Solar System For Kids Activity #3: Time for One Orbit

How many birthdays would you have if you lived on Mercury? You would be four times older!

Of course your students realize they have a birthday once a year, and that in one years' time the Earth has orbited the sun one time. Mercury is closer to the sun, so it goes around quicker. It's orbit is only 88 days, compared to Earth's 365 days. On the other hand, if you lived on Jupiter you would be almost 12 Earth years before you had your first birthday cake.

As you look at the length of times for these orbits, think of people you have known (or knew of) who would be having their first birthday:
• Mercury: 88 days
• Venus:225 days
• Earth: 365.25 days
• Mars: 687 days
• Jupiter: 11.86 years
• Saturn: 29.6 years
• Uranus: 84 years
• Neptune: 165 years
• Pluto: 248 years

How Far From the Sun?

Activity for Kids Activity #4: Calculate Astronomical Units

The Earth is 150,000,000 kilometers from the sun. This is also called 1 Astronomical Unit. Let's see how many astronomical units the other planets are.

Below is the list of distances from the sun to each of the planets.
• Mercury: 58,000,000 km distance (1/3 AU)
• Venus: 108,000,000 km distance (2/3 AU)
• Earth: 150,000,000 km distance (1 AU)
• Mars: 228,000,000 km distance (1 1/2 AU)
• Jupiter: 778,000,000 km distance (3 AU)
• Saturn: 1,427,000,000 km distance (10 AU)
• Uranus: 2,869,000,000 km distance (20 AU)
• Neptune: 4,497,000,000 (30 AU)
• Pluto: 5,900,000,000 km distance (40 AU)
We listed the approximate (and rounded off) AU's on the chart above. You may wish to have them figure the exact AU's with their calculators.

Use your front door or some other location as the starting point. It can be the sun. Then using one foot to represent one AU, let them mark where each planet would be. You will need a large yard to complete this. (Or how about a trip to the park?)

Moons For You

Kids Activity #4: Whose Got the Moons?

Is this statement true?

The bigger you are, the more moons you get?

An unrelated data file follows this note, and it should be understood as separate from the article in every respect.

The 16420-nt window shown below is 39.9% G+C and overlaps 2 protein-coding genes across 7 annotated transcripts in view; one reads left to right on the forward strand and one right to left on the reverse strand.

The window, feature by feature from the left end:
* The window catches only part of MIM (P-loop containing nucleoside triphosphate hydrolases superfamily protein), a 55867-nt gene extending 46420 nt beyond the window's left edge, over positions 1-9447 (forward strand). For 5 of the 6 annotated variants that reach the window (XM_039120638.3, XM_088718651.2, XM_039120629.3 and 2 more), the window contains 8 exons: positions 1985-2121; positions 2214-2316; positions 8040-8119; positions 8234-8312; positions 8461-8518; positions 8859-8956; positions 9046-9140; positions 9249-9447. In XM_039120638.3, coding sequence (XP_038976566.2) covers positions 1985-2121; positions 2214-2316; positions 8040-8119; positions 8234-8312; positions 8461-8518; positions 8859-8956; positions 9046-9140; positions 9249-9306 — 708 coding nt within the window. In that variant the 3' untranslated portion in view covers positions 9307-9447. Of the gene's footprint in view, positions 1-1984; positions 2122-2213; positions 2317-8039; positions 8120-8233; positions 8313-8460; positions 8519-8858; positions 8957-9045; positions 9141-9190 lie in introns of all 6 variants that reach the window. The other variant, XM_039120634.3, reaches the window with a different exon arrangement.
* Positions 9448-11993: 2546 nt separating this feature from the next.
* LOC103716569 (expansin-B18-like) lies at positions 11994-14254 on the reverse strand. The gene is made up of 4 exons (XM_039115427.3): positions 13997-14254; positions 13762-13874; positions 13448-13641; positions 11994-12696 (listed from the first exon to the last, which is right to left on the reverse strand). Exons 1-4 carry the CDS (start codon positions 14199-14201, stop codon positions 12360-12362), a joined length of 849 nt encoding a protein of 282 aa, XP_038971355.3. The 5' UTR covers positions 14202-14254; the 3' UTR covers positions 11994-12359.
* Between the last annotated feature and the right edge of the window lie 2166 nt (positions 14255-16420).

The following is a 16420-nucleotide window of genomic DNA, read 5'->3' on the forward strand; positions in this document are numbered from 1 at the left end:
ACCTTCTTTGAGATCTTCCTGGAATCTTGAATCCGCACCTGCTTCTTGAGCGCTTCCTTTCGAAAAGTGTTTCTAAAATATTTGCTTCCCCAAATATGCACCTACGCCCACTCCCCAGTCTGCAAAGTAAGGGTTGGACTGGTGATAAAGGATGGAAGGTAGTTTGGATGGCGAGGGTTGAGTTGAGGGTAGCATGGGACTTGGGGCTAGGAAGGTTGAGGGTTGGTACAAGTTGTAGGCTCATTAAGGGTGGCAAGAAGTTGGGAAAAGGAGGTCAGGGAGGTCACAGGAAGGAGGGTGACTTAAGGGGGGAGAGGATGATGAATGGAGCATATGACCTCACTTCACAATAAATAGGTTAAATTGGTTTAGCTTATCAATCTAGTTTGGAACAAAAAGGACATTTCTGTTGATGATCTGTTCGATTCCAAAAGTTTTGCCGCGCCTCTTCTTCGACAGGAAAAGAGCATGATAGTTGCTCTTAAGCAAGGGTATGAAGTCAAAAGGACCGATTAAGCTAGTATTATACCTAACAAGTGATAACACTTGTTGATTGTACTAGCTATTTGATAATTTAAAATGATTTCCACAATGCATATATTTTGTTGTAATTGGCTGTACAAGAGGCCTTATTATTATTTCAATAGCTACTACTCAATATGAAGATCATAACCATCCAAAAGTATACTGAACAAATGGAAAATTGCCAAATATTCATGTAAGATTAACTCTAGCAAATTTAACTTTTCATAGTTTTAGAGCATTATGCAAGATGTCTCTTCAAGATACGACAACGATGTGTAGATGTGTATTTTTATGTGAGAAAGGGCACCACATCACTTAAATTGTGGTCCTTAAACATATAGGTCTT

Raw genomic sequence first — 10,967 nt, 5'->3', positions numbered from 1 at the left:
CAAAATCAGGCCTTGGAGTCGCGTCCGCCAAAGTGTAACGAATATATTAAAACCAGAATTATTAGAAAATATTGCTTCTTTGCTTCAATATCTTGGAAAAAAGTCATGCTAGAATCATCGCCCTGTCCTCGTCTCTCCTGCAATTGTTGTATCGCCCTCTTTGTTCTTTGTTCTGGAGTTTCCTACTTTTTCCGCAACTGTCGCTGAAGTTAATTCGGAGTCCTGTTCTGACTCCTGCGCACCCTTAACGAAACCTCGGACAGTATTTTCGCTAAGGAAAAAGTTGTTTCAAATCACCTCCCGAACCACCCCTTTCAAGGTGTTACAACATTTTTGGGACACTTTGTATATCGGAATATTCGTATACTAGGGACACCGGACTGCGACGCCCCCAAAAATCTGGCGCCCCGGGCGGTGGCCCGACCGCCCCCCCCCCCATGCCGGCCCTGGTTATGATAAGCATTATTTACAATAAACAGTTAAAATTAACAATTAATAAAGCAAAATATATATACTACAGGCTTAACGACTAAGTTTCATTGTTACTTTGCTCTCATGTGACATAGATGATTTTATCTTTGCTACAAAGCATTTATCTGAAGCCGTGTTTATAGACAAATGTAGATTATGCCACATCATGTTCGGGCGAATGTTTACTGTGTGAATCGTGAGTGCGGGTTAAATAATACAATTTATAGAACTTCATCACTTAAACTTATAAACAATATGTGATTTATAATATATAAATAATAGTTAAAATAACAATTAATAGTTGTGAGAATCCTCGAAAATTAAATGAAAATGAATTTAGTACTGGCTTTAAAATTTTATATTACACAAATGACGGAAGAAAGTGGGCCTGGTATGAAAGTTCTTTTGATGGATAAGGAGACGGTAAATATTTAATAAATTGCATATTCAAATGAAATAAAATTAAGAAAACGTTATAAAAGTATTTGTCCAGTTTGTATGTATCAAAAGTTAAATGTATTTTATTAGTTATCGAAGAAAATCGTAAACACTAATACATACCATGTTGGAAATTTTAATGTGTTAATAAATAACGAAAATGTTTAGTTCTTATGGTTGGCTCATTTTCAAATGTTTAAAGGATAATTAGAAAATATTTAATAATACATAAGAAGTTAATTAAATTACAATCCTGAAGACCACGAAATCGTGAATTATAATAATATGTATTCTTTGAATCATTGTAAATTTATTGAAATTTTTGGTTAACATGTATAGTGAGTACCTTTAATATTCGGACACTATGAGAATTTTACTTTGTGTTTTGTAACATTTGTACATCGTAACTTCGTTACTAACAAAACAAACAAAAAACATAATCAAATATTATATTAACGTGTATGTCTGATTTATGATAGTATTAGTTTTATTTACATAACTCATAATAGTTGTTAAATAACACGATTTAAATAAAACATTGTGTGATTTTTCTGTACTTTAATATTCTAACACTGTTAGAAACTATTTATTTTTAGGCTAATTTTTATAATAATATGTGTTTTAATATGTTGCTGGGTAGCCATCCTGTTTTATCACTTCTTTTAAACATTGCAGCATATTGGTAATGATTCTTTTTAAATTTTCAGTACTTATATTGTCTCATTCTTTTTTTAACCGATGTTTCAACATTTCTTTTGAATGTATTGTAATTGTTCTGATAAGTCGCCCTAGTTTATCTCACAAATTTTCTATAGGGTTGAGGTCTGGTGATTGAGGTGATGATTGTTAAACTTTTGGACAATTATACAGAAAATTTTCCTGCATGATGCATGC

The number of moons known for each planet does change as larger and better telescopes enable astronomers to learn more. Here is what is known at this time:
• Mercury: 0
• Venus:0
• Earth: 1
• Mars: 2
• Jupiter: 63
• Saturn: 61
• Uranus: 27
• Neptune: 13

We were hoping you would ask. We have an entire lesson on the definition of a planet and the controversy over the status of Pluto.

MatchCard Science

How To Use MatchCards

MatchCards make science concepts and corresponding vocabulary interactive. As students move the information pieces on the MatchCards they review the material they have already learned.

Download the FREE MatchCard Science Instructor's Guide and see how MatchCards can make building their science knowledge base fun.

Astronomy Unit Study

Your budding astronomers will learn how to track the great celestial bodies across the night sky. From the sun and moon, to stars and galaxies, worlds of wonder are waiting to be explored.

Explore the universe with the MatchCard Science Astronomy Unit Study..

12 Science Unit Studies

Chemistry is only one of twelve complete unit studies for kids in 3rd to 8th grade.

Comprehensive objectives, hands-on projects, suggested science fair experiments, and the fun game-like MatchCards keep them interested in learning science. See all twelve MatchCard Science Unit Studies.
Comments welcome. Have other suggestions for studying our amazing solar system? Speak up!